It is not surprising that world renowned french design star Philippe Starck, most famous for his posh hotels and slick furniture recently said “I will never be idiotic enough to do fashion.” The setting of his proclamation, however, was a bit perplexing – it was in Florence at the launch of Mr. Starck’s new eco-conscious clothing line. Say what?!
Well this is also the guy who said ‘Design is Dead’ and announced his retirement from the world of design, while simultaneously launching a line of eco-chic mini wind turbines. We aren’t quite sure what Mr. Starck has against the f-word, but we are pretty confident that his adamantly non-fashion line made of luxurious cashmere and silk cloaks, knit dresses and jackets does indeed fall under the realm of fashion, whether he likes it or not. But you can be the judge of that.
As a design website, we are (all too) well aware that fashion is sometimes looked upon by architects, industrial designers and, well, anyone who is not a fashion lover as fleeting, disposable, superficial and generally not worth paying attention to. As a new fashion editor, I have experienced everything from subtle shifts in demeanor to snide remarks to outright eye-rolls when people look at my card and see my title. Really, guys? Really? These types of reactions often, if not always, come from trendily and impeccably dressed people who obviously pay a lot of attention to their clothing. So why, then, do they regard fashion as such an undesirable thing to be associated with?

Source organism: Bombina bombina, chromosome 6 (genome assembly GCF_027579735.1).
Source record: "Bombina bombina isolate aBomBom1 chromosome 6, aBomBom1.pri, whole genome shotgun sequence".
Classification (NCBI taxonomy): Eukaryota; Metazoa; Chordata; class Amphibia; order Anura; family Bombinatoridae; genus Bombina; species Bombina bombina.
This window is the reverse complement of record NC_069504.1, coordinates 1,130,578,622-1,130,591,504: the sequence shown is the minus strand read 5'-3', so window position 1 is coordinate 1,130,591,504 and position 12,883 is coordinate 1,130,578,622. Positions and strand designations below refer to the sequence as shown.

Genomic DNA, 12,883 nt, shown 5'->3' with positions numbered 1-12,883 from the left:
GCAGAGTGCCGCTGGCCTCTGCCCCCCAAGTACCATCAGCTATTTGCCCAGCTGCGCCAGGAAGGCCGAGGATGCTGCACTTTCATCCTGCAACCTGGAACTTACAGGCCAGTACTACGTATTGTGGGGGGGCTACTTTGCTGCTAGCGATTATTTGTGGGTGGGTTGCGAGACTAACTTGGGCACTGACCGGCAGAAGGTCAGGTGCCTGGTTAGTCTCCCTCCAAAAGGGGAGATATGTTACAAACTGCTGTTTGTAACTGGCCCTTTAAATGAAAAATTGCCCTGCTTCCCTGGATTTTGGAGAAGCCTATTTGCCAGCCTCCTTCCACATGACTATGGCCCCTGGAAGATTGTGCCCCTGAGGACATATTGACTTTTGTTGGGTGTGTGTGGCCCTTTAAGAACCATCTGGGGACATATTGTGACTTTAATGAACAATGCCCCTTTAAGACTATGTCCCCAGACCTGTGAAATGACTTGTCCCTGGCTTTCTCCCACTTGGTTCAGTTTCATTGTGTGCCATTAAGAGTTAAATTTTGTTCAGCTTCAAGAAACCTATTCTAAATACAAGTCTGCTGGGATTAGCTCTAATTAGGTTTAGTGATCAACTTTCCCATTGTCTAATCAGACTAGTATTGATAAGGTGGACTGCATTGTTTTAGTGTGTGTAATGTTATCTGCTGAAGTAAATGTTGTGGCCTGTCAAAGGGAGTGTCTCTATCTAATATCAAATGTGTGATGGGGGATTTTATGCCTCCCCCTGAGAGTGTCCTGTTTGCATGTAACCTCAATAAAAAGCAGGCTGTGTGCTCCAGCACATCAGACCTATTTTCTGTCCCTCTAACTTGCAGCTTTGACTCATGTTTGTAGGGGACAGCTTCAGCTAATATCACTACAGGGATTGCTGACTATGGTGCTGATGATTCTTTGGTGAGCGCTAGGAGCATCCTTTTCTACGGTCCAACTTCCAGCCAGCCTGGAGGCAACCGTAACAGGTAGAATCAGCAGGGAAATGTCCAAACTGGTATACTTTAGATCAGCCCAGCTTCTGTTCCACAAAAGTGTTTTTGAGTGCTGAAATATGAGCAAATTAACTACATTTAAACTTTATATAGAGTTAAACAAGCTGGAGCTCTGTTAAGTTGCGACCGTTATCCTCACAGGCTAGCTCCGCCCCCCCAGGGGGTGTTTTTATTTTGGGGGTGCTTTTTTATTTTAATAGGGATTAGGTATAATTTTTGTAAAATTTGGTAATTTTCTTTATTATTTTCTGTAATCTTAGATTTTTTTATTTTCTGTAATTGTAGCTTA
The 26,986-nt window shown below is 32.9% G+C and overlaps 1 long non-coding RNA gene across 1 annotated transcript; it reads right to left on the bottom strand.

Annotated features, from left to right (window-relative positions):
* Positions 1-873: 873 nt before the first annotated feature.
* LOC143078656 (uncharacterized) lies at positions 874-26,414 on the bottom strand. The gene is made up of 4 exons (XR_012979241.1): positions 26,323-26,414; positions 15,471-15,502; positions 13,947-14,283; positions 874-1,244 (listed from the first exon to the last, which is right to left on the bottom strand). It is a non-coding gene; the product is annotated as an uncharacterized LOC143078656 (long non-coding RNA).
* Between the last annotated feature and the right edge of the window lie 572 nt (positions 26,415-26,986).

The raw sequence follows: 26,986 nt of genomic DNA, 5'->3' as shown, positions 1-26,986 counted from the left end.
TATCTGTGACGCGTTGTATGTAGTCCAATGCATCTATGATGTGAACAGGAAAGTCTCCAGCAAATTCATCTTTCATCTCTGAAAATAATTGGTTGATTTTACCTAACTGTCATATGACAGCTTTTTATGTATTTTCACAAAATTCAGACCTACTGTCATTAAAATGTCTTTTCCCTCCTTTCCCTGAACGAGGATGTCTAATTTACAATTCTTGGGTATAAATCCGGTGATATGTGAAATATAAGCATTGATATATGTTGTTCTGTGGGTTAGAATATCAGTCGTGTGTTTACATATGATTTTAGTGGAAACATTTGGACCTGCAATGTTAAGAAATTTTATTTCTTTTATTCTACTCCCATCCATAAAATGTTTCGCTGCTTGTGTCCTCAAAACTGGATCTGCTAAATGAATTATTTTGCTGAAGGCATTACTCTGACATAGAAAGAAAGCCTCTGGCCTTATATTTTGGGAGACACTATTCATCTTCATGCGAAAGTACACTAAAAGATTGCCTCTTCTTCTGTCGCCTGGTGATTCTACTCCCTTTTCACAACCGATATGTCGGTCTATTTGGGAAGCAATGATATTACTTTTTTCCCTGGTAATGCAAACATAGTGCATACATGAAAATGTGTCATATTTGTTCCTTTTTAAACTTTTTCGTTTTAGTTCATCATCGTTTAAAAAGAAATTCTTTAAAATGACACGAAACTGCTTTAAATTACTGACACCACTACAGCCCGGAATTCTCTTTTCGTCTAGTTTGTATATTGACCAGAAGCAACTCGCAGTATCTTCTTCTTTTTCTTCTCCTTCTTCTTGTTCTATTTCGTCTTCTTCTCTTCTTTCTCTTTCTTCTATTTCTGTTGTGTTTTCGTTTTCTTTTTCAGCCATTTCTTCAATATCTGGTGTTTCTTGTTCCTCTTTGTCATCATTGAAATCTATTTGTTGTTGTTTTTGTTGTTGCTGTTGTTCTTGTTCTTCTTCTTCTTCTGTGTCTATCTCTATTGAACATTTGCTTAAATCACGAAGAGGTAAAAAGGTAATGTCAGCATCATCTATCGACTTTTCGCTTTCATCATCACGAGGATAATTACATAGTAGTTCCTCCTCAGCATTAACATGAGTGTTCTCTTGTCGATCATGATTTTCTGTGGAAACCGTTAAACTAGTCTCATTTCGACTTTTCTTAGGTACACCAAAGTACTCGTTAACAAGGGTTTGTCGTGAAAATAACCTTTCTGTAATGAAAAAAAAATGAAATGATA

I don’t necessarily have an answer for that question, but there is no doubt that fashion’s bad rap within the rest of the design community seems to be related to Mr. Starck’s own conflicted feelings towards fashion. The creator of the iconic Louis Ghost Chair and Salif Juicer does acknowledge that fashion is very necessary for the simple fact that unless we want to venture out of our homes in our birthday suits, we need to wear clothing. But the explanation as to why, exactly, Starck’s new line of “intelligent cashmere” garb does not fall under the umbrella of vogue is vague at best.
What makes Starck’s new line sustainable? The minimalistic nature of the clothing, produced in cahoots with legendary cashmere makers Ballantyne, is one part of the equation. The utilitarian garments are meant to stand the test of time and trend, incorporating features like hidden pockets, detachable waistcoats and multi-position collars that are adaptable to any look. Perhaps for Starck, the term “fashion” inherently connotes a tradition of disposability which he would like to distance his own line from. Yet detaching the S+arck + Ballantyne line from the f-word seems almost like a waste when others are successfully using their brands to catalyze a renaissance in fashion instead of a denial of it.
Of the clothing itself, Starck says it is “non-photogenic. But intelligent people will know to discover us.” If the clothing line does revolutionize body furnishings and calls people to end their cycle of high turnover duds the way that Mr. Starck foretellsl, we really don’t care what he calls it. “We are starting something that cannot not work, and that will be followed,” further explains Mr. Starck. Designs that we wear on our bodies in styles that are coveted and followed by the masses? Call us crazy, but that sounds a whole lot like something we like to write about on Sundays…
+ Phillipe Starck Ballantyne
Via Treehugger Photo credit: S+arck With Ballantyne